- A drain pan: The best kind are those ones that close so you can just take the used oil to a parts store that recycles used oil later on.
- Some place to do the job: Anywhere will do as long as you can commit to not spilling oil all over the place. I did mine in Malibu, on the side of the Pacific Coast Highway, just so I would have front row seat if Lindsay Lohan decided to plow into the back of my car.
- Cold beer: Well, not such a good idea on the side of the PCH, but if you're in your own space, you can use the beers like the turns of an hourglass. Chugging/sipping are cheating, and you're more likely to leave a wrench on top of your battery if you drink too much. Don't be an idiot.
Once you have all of that stuff compiled, it's time to get started. Click through the gallery for a list of steps.
Photo credit: Photofun/Shutterstock
Step 1: Now that you have all of your tools and supplies assembled, and you've picked a spot to do the deed, it's time to get started. Make sure the engine is warm (that makes the oil less viscous, so it falls out more quickly). Now turn it off, make sure you're on a flat surface, and apply the parking brake. If you have a really low vehicle, you might have to jack it up a little to fit the drain pan. If you don't know how to jack up your vehicle, I can't help you.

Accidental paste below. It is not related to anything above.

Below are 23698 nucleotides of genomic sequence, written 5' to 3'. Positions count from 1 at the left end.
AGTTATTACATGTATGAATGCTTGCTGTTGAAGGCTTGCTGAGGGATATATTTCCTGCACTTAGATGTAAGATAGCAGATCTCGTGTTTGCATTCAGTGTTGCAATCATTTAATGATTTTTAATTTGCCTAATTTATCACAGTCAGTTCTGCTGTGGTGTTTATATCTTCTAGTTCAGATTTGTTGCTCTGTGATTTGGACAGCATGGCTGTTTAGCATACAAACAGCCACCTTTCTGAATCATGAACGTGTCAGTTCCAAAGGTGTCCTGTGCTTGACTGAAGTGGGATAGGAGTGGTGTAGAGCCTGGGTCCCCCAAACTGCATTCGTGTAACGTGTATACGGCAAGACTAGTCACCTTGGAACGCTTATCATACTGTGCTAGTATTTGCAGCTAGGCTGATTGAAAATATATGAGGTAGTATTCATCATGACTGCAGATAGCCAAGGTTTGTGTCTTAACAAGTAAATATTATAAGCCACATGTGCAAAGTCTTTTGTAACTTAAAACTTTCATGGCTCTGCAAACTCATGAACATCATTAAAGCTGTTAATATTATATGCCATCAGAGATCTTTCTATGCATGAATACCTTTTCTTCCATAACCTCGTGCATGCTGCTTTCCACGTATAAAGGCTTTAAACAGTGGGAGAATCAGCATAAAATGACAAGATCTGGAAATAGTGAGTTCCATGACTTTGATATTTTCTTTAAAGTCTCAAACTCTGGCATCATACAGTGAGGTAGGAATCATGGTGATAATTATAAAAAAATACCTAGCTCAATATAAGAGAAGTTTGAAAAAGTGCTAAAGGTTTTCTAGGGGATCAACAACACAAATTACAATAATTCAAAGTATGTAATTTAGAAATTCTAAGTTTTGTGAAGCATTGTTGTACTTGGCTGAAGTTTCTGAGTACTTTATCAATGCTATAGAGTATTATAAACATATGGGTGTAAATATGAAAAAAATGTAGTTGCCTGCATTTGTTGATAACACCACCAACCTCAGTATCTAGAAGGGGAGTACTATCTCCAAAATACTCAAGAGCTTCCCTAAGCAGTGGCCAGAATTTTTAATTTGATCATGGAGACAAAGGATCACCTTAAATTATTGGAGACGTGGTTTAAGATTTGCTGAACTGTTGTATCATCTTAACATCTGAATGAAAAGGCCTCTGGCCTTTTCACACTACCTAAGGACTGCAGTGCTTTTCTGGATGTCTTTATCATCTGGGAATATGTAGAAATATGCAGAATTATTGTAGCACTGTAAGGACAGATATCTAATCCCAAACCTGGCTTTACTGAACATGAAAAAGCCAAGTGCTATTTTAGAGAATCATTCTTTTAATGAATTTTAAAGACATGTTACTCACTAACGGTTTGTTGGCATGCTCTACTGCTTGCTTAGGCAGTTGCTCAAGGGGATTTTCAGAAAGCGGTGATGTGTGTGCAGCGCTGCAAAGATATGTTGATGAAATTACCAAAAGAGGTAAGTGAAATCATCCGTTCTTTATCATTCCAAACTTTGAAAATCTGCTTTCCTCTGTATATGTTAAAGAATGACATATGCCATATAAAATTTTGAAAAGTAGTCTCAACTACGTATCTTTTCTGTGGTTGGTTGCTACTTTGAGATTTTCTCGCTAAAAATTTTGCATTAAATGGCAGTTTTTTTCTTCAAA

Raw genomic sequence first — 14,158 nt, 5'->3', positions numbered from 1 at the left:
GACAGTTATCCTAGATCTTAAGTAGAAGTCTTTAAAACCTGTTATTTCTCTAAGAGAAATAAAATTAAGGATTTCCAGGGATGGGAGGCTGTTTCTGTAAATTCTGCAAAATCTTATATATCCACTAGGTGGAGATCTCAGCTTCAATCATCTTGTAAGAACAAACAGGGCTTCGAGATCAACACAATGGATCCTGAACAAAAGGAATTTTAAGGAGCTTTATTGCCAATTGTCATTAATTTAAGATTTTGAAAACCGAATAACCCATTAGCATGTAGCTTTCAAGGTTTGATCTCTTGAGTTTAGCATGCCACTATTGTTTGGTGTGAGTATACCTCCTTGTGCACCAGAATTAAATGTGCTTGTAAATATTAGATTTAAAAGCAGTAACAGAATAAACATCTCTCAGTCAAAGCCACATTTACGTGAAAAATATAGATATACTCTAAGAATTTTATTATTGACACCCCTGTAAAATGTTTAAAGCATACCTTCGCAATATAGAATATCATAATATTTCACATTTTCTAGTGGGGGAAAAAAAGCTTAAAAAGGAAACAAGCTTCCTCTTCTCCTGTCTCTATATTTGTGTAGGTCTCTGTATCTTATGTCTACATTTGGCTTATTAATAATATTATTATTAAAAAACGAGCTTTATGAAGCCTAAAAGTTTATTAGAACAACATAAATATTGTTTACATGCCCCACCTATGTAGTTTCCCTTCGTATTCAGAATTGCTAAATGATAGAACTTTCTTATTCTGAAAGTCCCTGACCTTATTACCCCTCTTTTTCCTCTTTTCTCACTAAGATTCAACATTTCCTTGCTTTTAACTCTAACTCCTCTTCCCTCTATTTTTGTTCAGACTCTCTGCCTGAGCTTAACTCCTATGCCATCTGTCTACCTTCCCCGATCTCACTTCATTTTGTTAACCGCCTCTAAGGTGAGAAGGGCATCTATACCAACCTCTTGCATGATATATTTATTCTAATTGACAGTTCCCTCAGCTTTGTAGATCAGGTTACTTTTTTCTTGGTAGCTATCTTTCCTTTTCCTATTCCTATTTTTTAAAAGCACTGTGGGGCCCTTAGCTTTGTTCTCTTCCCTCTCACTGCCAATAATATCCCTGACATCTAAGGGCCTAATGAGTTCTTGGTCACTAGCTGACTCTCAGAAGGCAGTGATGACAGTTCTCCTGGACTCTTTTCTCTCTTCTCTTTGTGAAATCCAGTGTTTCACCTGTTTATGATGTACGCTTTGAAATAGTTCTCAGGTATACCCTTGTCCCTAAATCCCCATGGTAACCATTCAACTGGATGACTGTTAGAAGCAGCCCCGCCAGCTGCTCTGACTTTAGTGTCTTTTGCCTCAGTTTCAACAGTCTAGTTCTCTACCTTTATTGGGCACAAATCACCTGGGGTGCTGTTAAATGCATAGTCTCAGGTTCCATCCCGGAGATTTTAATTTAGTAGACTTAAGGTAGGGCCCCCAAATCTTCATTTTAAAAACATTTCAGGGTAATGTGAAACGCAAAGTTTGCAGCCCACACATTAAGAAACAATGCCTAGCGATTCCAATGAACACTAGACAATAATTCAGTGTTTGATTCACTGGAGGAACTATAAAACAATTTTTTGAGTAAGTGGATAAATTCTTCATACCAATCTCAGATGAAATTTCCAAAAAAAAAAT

Step 2: Find the oil filler cap and take it off. You don't want to go draining your oil if your filler cap is stuck on for some reason. Then you won't be able to drive to help.
Step 3: Position the drain pan under the drain plug, taking not of the plug's angle. When you take the drain plug out, the oil will pour with some force, and you don't want it to miss the edge of the pan and spill all over the ground. It makes a huge mess and it sucks, and makes you look like a jackass for changing oil in a parking lot.
Step 4: Using your box-end wrench, loosen the drain plug. Rightey-tightey, lefty-loosey and all that. If it's on really tight, you can use another similarly sized wrench to extend the one you have for more leverage. Once the plug is loose, you should be able to turn it with your fingers. Press in toward the engine when you do this, that way when it's ready to come all the way off, hot oil won't pour all over your hand, causing you to drop it into the drain pan. If you do that, no biggie, you'll just have to fish it out later.